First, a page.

Managers can mitigate this by:

  • Prioritising quality over quantity in their reduced workload. It is healthier to focus deeply on a smaller task and process their grief with the remaining time.
  • Look out for signs of burnout. They could be clocking more hours than usual, showing signs of physical exhaustion as well as significant weight gain or loss. 
  • Assure them when they have been stronger than required. This could sound like, “I see that you’re working passionately despite all the pain you are going through. Please don’t hesitate to slow down if you need to”. 

Support bereaved employees with Intellect 

Emotional availability is very valuable to employees experiencing grief and loss. Something could trigger them in the middle of a task at work, and they may suddenly find themselves overwhelmed with emotion. Yet, there are limitations to what employers, managers, and coworkers can do without professional training in mental healthcare.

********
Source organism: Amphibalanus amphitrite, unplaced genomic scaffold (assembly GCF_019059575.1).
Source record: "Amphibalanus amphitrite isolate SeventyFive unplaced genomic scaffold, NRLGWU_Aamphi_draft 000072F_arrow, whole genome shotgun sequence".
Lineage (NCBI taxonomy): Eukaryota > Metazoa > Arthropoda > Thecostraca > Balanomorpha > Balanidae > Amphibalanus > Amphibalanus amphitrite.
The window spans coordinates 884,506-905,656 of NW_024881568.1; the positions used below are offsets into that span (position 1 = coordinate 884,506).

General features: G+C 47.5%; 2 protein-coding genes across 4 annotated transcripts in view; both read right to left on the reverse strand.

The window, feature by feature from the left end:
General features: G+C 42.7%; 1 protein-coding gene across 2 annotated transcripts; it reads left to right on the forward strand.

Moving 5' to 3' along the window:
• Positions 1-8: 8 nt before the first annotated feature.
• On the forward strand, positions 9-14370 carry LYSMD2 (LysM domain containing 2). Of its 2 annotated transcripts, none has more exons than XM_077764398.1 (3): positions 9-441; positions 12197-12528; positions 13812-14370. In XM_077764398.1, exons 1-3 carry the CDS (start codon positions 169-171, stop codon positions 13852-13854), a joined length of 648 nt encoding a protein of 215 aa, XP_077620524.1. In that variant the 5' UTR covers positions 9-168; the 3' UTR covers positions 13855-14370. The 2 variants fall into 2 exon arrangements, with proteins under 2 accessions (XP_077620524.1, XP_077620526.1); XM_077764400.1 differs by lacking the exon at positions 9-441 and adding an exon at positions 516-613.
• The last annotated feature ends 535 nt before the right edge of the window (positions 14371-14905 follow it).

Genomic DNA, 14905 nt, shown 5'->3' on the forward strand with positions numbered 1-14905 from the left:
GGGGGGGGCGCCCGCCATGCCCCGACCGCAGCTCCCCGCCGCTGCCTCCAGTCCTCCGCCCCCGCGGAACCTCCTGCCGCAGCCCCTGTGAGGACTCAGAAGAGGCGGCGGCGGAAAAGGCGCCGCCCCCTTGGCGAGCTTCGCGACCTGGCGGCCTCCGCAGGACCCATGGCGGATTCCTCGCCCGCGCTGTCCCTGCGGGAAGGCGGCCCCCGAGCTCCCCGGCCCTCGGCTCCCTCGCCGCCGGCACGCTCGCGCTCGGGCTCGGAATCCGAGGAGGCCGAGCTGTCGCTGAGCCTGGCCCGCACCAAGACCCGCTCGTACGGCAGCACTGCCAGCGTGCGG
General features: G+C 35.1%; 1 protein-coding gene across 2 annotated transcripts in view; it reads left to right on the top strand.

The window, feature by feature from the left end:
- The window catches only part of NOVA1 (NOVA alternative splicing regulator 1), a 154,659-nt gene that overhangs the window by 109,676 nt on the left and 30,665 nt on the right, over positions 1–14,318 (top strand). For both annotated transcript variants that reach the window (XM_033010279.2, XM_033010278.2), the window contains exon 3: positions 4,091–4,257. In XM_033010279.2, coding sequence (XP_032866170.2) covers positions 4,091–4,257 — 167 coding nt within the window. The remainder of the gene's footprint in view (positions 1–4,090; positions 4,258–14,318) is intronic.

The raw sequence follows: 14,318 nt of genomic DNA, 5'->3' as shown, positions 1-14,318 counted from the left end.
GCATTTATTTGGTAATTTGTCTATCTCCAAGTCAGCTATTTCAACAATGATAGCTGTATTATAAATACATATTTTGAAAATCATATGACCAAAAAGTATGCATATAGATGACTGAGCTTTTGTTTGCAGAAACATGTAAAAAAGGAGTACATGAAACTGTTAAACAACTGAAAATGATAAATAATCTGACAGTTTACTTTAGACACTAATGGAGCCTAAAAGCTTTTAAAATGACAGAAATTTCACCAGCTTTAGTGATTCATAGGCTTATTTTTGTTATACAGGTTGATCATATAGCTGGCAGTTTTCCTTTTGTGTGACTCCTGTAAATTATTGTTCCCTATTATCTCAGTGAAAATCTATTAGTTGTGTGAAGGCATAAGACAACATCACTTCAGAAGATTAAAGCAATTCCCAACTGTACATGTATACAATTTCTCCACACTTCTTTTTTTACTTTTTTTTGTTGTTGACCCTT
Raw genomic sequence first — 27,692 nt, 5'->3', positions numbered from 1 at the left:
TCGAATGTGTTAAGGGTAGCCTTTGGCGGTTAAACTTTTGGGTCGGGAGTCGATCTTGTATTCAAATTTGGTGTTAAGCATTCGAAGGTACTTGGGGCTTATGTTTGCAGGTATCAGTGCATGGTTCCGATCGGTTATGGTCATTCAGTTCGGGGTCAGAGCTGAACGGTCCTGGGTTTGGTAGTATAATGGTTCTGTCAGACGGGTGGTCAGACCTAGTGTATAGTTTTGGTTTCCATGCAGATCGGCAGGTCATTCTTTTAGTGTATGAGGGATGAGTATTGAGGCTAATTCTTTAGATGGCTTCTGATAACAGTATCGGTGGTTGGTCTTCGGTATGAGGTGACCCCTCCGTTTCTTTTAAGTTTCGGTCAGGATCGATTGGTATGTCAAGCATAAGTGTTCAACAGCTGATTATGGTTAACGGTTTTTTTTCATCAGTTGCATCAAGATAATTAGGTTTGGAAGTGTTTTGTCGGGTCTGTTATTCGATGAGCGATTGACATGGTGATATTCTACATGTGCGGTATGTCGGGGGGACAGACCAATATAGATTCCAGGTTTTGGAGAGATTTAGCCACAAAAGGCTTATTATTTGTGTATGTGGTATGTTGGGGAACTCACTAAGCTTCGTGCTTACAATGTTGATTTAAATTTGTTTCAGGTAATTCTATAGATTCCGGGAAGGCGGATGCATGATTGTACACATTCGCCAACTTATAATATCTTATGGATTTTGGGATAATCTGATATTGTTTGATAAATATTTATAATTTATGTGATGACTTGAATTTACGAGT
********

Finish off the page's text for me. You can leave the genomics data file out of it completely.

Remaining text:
Intellect offers a lifeline in times like this. Waiting for an appointment that is four to six weeks away can be difficult for bereaved employees, which is why we offer a 24/7 helpline and on-demand appointments in 12 languages across 20 countries. What’s more, they can access an unlimited number of sessions with our coaches, counsellors, and psychologists. Since grieving has no timeline, your employees can embark on their healing journey on their own terms and at their own pace.